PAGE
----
Ok, I admit: the title is rather pompous. But I can never resist a Judas Priest reference.
In a piece published on July 23rd of this year, I suggested that Senator Elizabeth Warren was the ‘Corporate Compromise Candidate’. This phrase meant that she was as far left as the corporate elite would tolerate. They had seen that the energy in the primary was in the populist wing of the Democratic party. Thus, they needed a candidate who was populist enough to excite the base but who would ‘play ball’. It gives me no great pleasure to say that I was right in my prediction. Senator Warren has backtracked on the major issue of this primary: Medicare4All. In addition, despite ripping on the rich in public, her campaign has maintained close links with major Democratic donors.
Senator Warren and Med4All, Part One: The Backflip
In a recent set of tweets, cited by the Washington Post, Warren put forth her plan to, over the course of her first term
reverse Trump’s sabotage of the ACA, lower drug prices, lower the Medicare age to 50 and create a true Medicare for All option—and fully transition to #MedicareForAll
Warren appears to have adopted the corporate Democrat talking point about strengthening ObamaCare, which was, we should note, originally a rightwing plan. Medicare4All would replace this individual mandate system, which forces people to buy private insurance, with universal coverage paid for by tax revenue. The Medicare for All ‘option’ that she talks about is but a slight variant on the corporatist lines ‘Medicare for All who want it’, ‘preserving choice’ and ‘expanding access to care’. Specifically, if the goal is Medicare for All, why would you not go directly to that, instead of putting an extra destination on the trip?
Senator Warren and Med4All, Part Two: Nice While it Lasted
There is a degree of incrementalism in Senator Warren’s plan that is disturbing. She appears to lack vision and boldness. She does not realise (or is ignoring) that the people support Medicare4All as a specific policy initiative without transition. Senator, it is not necessary to hold the hand of the electorate and walk them towards something to which they wish to run.
In addition, the Medicare4All ‘option’ is, as Axios notes, a public option, which the Democrats were not able to get during the original healthcare debate under Mr. Obama. The public option represents a halfway point between the current system and universal coverage. Once again we see the Senator’s incrementalism. As a snide jab Senator, the idea is to wait until you win the primary before pivoting to the ‘centre’. Finally on the public option, as Secular Talk’s Kyle Kulinski noted, the private insurance companies would simply palm off the sick onto the public system and keep the healthy for themselves. The public system would suffer, ultimately collapse and, after a time, things would return to business as usual. Just as the corporations like it.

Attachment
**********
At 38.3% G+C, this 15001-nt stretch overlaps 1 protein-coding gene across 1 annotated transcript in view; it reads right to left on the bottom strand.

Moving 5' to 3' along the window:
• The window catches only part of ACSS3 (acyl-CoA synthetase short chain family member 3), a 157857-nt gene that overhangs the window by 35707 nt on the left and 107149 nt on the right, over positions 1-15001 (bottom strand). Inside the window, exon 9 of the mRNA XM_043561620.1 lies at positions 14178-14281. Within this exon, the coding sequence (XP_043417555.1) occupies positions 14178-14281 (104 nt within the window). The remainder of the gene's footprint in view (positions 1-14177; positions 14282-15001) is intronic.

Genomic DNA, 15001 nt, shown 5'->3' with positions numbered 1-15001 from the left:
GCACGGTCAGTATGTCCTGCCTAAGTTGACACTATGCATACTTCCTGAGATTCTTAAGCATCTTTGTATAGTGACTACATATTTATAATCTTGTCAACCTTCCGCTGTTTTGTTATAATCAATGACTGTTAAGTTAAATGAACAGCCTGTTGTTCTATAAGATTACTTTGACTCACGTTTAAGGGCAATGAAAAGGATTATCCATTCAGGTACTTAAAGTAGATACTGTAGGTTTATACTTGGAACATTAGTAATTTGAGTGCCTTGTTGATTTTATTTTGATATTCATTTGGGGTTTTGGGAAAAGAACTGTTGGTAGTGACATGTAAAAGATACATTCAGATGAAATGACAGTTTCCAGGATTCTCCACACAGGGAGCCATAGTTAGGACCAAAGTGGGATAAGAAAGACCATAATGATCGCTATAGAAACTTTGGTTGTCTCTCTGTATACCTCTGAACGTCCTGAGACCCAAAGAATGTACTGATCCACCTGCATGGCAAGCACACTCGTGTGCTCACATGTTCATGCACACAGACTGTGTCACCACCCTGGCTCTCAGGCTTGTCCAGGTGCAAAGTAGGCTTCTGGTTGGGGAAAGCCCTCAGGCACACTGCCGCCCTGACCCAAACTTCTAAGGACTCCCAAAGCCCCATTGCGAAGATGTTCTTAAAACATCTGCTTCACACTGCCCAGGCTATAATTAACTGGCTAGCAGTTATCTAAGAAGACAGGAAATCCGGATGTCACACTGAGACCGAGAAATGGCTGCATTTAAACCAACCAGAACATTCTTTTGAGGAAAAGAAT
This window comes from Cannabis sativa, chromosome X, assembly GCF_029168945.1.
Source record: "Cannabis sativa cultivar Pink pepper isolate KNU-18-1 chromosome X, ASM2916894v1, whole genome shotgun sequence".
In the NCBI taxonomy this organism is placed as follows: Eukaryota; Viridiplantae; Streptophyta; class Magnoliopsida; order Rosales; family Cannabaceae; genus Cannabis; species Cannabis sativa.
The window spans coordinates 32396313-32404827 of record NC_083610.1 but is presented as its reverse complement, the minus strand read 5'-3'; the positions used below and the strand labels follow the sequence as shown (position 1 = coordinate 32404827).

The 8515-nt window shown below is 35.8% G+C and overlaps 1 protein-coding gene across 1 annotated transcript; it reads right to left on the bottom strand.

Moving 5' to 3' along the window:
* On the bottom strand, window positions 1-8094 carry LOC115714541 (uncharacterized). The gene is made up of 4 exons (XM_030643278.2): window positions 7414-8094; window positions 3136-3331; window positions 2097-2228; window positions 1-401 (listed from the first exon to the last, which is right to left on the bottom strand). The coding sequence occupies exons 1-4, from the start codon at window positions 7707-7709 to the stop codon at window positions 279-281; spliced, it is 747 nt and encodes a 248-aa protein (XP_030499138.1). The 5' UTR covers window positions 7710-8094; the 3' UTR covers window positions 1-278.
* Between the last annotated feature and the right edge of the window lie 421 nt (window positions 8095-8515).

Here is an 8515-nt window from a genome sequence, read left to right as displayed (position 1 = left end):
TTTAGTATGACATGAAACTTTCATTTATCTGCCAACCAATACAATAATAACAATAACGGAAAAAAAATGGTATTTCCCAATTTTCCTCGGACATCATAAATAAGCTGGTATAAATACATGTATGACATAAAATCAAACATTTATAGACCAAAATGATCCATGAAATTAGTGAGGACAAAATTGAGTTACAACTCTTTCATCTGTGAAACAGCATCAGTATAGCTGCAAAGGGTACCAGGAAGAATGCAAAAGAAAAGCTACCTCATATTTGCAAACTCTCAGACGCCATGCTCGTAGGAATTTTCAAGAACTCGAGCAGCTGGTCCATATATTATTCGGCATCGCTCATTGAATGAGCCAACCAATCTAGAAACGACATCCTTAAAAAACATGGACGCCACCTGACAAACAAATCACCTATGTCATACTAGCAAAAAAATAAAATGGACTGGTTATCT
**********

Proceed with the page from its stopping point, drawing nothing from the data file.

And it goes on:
Senator Warren’s backflip on this was present in the ether as early as October. In that month, former Democratic Senate Majority Leader Harry Reid did an interview with CNN. He noted that Warren was ‘more pragmatic’ (read corrupt) than to pursue Medicare for All. Reid seemingly knew something the rest of us did not, and he was right.
Senator Warren and The Donor Class: Public vs Private Positions
Warren is running a populist campaign, or so she claims. Publically, she has ripped on the rich. This culminated in her selling a mug with the phrase ‘Billionaire Tears’ on it. However, as Politico notes, Senator Warren maintains connections to a wide network of Democratic party big donors. We should note that she is never actually present at fundraisers. This is a laudable effort to eschew paid access to her. In spite of this, she is still raising money from big donors and vowed earlier this year to take corporate money in the general (election).
Now, before anyone suggests that ‘this is how the game is played’, I offer a counter-example: Senator Bernie Sanders. Per the Rational National on YouTube, Sanders has broken yet another fundraising record in terms of individual donors, breaking the previous record that he also set. In addition, many of Sanders’ donors are recurring. These include monthly pledges which will allow him to continue beyond the primary should he be successful. Bernie is thus showing that it is possible to run a successful primary campaign without reference to the corporate elite.
Returning to Senator Warren, before anyone argues that it is the campaign rather than her that is doing this, stop. She is ultimately (and quite literally) the face of this campaign. The buck stops with her. If the staff acted without her knowledge (no evidence of that) she should fire them post-haste. Her own claims earlier this year (referenced above) about corporate money in the general tend to argue against this idea.
Conclusion: Warren as Corporate Compromise Candidate
As I suggested in July, Senator Warren is the ‘left gatekeeper’ of this Democratic primary. She is as far left as the corporations will tolerate. Her falling into line with the establishment, rhetorically and financially, outs her as an Obama-style Democrat. A corporate wolf in social-democratic sheep’s clothing.
At least Mr. Obama had the good sense to get elected before turning on his base and becoming another corporate Democrat.
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